I have recently received questions from people asking if they can be a vegan and go through basic military training (BMT) successfully. The short answer is yes, but it would be very difficult.
My longer answer is….
A vegan is someone who does not eat any animal products, which includes eggs, milk, or cheese. They must either takes supplements (which are not allowed at BMT), or identify other non-animal substitute foods to make up for the lack of nutrients. Foods such as avocado, beans, legumes, nuts, kale, tahini, are all common ingredients in a vegan diet. However, they are not all very common in a BMT chow hall.
Another consideration is the nutrient content of the vegetables provided at basic training. As a true vegan will tell you, any vegetable that has been processed, such as canned or frozen, does not contain the full amount of nutrients as it does in its raw form. Vegans often closely regulate how much heat is used when cooking their food (if any); knowing that at a certain heat index the vegetable looses much of its nutrients. The vegetables at BMT are processed and often cooked, lessoning their nutritional value. However combined with other foods, such as meats and dairy products they can create a complete nutritional meal. Without meats and dairy, they may not provide the necessary nutrients your body will need.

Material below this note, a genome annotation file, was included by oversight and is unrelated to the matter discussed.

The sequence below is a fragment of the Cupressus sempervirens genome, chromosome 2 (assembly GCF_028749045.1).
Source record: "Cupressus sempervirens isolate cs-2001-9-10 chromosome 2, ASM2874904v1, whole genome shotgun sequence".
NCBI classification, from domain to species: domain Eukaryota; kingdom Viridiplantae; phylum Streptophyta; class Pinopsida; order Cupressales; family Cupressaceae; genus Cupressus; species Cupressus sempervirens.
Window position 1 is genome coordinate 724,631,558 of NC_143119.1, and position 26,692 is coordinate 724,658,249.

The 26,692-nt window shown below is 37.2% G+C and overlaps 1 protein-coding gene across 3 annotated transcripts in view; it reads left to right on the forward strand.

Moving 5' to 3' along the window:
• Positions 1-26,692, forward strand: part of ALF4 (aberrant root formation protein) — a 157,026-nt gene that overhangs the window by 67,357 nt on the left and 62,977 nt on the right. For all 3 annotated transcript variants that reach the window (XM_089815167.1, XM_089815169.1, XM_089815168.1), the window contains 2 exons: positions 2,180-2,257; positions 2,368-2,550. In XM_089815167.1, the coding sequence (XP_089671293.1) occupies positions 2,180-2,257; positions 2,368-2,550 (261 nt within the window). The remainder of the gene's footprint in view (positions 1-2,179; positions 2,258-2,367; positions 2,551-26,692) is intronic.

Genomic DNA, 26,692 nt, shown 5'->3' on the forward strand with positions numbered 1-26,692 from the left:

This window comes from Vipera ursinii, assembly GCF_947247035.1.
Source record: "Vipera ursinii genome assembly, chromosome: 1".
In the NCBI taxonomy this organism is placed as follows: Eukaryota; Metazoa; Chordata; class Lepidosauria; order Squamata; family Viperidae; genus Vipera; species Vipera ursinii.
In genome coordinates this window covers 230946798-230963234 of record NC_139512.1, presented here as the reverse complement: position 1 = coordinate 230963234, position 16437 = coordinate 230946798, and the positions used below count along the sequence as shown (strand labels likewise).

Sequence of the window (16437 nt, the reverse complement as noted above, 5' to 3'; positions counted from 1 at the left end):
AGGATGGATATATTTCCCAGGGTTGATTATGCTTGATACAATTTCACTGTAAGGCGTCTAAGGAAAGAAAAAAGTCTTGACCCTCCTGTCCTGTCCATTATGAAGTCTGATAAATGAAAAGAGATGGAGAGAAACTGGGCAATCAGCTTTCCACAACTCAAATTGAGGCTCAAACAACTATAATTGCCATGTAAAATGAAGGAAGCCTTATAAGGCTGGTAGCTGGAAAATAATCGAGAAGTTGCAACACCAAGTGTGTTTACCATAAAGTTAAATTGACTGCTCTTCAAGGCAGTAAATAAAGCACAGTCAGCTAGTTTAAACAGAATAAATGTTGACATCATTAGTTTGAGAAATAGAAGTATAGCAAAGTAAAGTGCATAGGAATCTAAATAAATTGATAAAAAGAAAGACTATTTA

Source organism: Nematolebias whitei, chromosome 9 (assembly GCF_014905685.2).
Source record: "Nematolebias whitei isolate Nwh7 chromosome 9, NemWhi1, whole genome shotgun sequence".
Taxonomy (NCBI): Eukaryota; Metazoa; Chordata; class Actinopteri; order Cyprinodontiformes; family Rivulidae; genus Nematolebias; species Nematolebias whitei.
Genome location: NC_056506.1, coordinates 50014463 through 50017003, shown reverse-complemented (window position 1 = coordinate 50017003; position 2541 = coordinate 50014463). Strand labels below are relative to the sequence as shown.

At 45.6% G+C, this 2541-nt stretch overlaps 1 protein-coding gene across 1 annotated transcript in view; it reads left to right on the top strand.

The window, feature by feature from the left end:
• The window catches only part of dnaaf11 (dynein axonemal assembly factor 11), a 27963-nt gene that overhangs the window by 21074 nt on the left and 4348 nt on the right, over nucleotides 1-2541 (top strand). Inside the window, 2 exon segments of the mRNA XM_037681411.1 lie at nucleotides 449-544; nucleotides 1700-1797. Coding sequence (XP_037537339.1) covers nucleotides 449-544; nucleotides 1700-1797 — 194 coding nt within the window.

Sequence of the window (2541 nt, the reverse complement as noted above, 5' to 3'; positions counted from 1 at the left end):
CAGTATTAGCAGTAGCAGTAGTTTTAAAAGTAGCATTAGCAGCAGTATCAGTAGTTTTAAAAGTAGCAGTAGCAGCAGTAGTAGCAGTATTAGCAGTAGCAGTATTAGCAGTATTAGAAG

Because of these considerations BMT is not conducive for a healthy vegan diet.
This is not to say that it cannot be done. The human body is extremely resilient; however you will not feel or perform your best while living in this high stress, highly physical environment. Anyone who has gone through BMT will tell you that physically and mentally you are taxed the entire time. Feeling your best is essential to making BMT as stress free as possible, but if you are adamant about sticking to your vegan diet, just know that it is yet another hurdle you will have to surpass.
SGT Michael Volkin is the author of The Ultimate Basic Training Guidebook, which helps recruits ace basic training. He is also the inventor of the new fitness product Strength Stack 52. A deck of bodyweight fitness cards designed to get you in shape for basic training.